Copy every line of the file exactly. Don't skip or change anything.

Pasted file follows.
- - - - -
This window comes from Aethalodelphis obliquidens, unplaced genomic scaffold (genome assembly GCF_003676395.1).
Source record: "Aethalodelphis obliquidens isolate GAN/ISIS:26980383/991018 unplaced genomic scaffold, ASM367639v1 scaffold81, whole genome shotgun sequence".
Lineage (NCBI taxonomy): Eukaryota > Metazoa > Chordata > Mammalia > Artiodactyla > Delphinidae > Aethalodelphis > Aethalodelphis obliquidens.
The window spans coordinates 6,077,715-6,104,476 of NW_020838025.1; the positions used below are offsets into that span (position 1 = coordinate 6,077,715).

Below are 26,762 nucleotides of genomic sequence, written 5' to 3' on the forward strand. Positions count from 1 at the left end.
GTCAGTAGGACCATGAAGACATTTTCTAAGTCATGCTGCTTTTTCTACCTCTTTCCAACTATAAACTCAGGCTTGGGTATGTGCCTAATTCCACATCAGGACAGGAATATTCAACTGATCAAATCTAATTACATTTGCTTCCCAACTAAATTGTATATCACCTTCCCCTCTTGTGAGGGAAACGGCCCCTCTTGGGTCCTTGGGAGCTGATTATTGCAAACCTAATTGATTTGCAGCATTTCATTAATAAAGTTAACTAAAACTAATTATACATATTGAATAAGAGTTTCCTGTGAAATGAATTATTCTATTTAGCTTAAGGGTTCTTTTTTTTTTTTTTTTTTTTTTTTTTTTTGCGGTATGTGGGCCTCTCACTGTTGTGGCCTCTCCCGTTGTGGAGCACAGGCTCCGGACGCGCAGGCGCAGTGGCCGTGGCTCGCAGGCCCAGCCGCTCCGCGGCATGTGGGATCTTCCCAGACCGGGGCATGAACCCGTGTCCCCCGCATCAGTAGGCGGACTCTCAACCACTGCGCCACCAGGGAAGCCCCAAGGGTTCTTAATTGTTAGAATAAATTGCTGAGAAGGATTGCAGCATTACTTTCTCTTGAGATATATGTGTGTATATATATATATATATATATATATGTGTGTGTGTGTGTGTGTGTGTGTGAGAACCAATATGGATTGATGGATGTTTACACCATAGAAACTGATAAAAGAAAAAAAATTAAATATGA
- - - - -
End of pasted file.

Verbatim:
This window comes from Aethalodelphis obliquidens, unplaced genomic scaffold (genome assembly GCF_003676395.1).
Source record: "Aethalodelphis obliquidens isolate GAN/ISIS:26980383/991018 unplaced genomic scaffold, ASM367639v1 scaffold81, whole genome shotgun sequence".
Lineage (NCBI taxonomy): Eukaryota > Metazoa > Chordata > Mammalia > Artiodactyla > Delphinidae > Aethalodelphis > Aethalodelphis obliquidens.
The window spans coordinates 6,077,715-6,104,476 of NW_020838025.1; the positions used below are offsets into that span (position 1 = coordinate 6,077,715).

Below are 26,762 nucleotides of genomic sequence, written 5' to 3' on the forward strand. Positions count from 1 at the left end.
GTCAGTAGGACCATGAAGACATTTTCTAAGTCATGCTGCTTTTTCTACCTCTTTCCAACTATAAACTCAGGCTTGGGTATGTGCCTAATTCCACATCAGGACAGGAATATTCAACTGATCAAATCTAATTACATTTGCTTCCCAACTAAATTGTATATCACCTTCCCCTCTTGTGAGGGAAACGGCCCCTCTTGGGTCCTTGGGAGCTGATTATTGCAAACCTAATTGATTTGCAGCATTTCATTAATAAAGTTAACTAAAACTAATTATACATATTGAATAAGAGTTTCCTGTGAAATGAATTATTCTATTTAGCTTAAGGGTTCTTTTTTTTTTTTTTTTTTTTTTTTTTTTTGCGGTATGTGGGCCTCTCACTGTTGTGGCCTCTCCCGTTGTGGAGCACAGGCTCCGGACGCGCAGGCGCAGTGGCCGTGGCTCGCAGGCCCAGCCGCTCCGCGGCATGTGGGATCTTCCCAGACCGGGGCATGAACCCGTGTCCCCCGCATCAGTAGGCGGACTCTCAACCACTGCGCCACCAGGGAAGCCCCAAGGGTTCTTAATTGTTAGAATAAATTGCTGAGAAGGATTGCAGCATTACTTTCTCTTGAGATATATGTGTGTATATATATATATATATATATATATGTGTGTGTGTGTGTGTGTGTGTGTGAGAACCAATATGGATTGATGGATGTTTACACCATAGAAACTGATAAAAGAAAAAAAATTAAATATGA